Let's Get Moving Unit
Comparing Physical Activity Choices
Back to Let's Get Moving Unit Lesson Plans
- Grade level: Upper Elementary, Middle School
- Subject Area: Health and Sports, Math
Students bring in their physical activity logs and work in pairs to calculate their average number of minutes per day of physical activity (p.a.) during the week of data collection. Following this activity, the whole class gathers to calculate their total number of minutes of p.a. and their average number of minutes of p.a. per student per day and per week. Each student can compare their average and total minutes of p.a. with other students in the class. Then, students can estimate the relative energy (or caloric) expenditure of each of their p.a. choices, and this can lead to a discussion about the different activities they participate in. Information about the relative energy expenditure of various physical activities is available at the websites listed below.
- Compare the type, duration, and intensity of their own physical activities with those of classmates.
- Consider what might constitute a healthy "dose" of physical activity.
- Compare and contrast the relative energy (caloric) expenditure associated with different forms of physical activity.
- Consider which activities you are most likely to participate in on a regular basis.
Materials and Resources
In developing our lessons and activities, we made some assumptions about the hardware and software that would be available in the classroom for teachers who visit the LETSNet Website. We assume that teachers using our Internet-based lessons or activities have a computer (PC or Macintosh) with the necessary hardware components (mouse, keyboard, and monitor) as well as software (operating system, TCP/IP software, networking or dial-up software, e-mail and a World Wide Web client program, preferably Netscape, but perhaps Mosaic or Lynx). In the section below, we specify any "special" hardware or software requirements for a lesson or activity (in addition to those described above) and the level of Internet access required to do the activity.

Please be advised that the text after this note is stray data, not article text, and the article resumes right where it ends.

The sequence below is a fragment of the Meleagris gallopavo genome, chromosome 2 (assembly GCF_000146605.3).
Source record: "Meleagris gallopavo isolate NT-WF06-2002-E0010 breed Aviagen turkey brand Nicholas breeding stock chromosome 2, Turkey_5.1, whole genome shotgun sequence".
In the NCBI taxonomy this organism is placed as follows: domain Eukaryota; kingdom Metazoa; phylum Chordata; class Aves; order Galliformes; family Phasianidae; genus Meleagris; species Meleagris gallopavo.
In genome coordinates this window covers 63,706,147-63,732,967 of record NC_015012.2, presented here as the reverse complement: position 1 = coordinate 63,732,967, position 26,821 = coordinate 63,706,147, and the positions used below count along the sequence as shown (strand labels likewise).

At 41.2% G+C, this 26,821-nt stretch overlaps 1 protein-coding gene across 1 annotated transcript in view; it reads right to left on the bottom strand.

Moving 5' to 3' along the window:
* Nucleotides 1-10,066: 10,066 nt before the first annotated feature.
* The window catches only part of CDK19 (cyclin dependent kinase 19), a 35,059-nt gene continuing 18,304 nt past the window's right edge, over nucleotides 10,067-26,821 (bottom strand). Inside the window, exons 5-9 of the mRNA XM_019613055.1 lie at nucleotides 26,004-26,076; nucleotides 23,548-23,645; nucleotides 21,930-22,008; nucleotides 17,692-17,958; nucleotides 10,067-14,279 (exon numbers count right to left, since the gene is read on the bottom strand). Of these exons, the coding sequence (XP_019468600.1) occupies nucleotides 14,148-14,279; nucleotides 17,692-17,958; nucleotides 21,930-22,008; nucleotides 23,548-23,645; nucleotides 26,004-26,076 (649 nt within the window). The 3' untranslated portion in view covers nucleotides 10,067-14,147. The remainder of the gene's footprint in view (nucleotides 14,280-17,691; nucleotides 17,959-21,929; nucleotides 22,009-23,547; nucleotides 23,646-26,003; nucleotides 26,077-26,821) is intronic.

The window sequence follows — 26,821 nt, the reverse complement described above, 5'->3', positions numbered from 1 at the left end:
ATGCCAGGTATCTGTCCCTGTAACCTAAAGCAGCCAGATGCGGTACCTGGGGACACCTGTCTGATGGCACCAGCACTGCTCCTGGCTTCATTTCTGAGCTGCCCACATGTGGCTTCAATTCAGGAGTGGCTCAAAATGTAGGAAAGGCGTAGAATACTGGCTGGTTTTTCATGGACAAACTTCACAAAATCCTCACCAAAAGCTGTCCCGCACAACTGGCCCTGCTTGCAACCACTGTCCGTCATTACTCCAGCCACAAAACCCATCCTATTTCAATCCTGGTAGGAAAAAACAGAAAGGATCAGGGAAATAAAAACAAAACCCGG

- Special hardware requirements: None.
- Special software requirements: None.
- Internet access: Modem-speed: high
- Classroom materials: Calculators.
After locating the necessary information on-line or in print media, students work in pairs or small groups to calculate their total number of minutes of physical activity (p.a.) per week, as well as their average number of minutes of p.a. per day. The whole class can total the number of minutes of physical activity for the week and calculate a class average for minutes of activity per day. Next, the students should compare the relative intensity of their own physical activities with those of others. Information about the relative energy expenditure associated with various physical activities is available at the websites listed below.
- Students are organized into pairs or small groups to sum their total number of minutes of physical activity for the week, using the Physical Activity Log. Then, by dividing the total by seven (7), they can calculate the average minutes of p.a. per day. Have the students also consider the relative intensity levels of their selected activities.
- Have the students help each other as they calculate totals and averages to check the results. Students can discuss their exercise habits and share their total and average amounts of physical activity per day in these small groups.
- As a whole class, ask each student to report on his/her total amount of physical activity (p.a.) for the week and average p.a. per day and tally these up on the chalkboard. Calculate the total p.a. for the entire class for the week and the average p.a. per day for the entire class. Discuss with students how some students average more p.a. per day than the class average, while others average less. Ask students which activities will burn more energy (calories) than others.
- Students should be encouraged to discuss their exercise habits and talk about ways of maintaining or increasing their physical activity individually and as a group. Ask them to consider and talk about how they might change their lifestyle habits to increase their overall and average amounts of physical activity. Ask them which activities they believe presently account for "most" of their daily physical activity. Ask them how they might get their family members to increase their physical activity levels as well.
- The Personal Trainer
A handy calorie counter to assess energy (caloric) expenditure of different activities.
- 99 Tips for Family Fitness Fun
This website is also part of the "Shape-up America" website.
- The Fitness Library
The Fitness Library is full of helpful articles and advice on weight management, nutrition, and physical activity. You can also catch up on the latest news in health and fitness, read book reviews and browse through past monthly features. Read the article, "Ways to BoostYour Physical Activity Level", among others.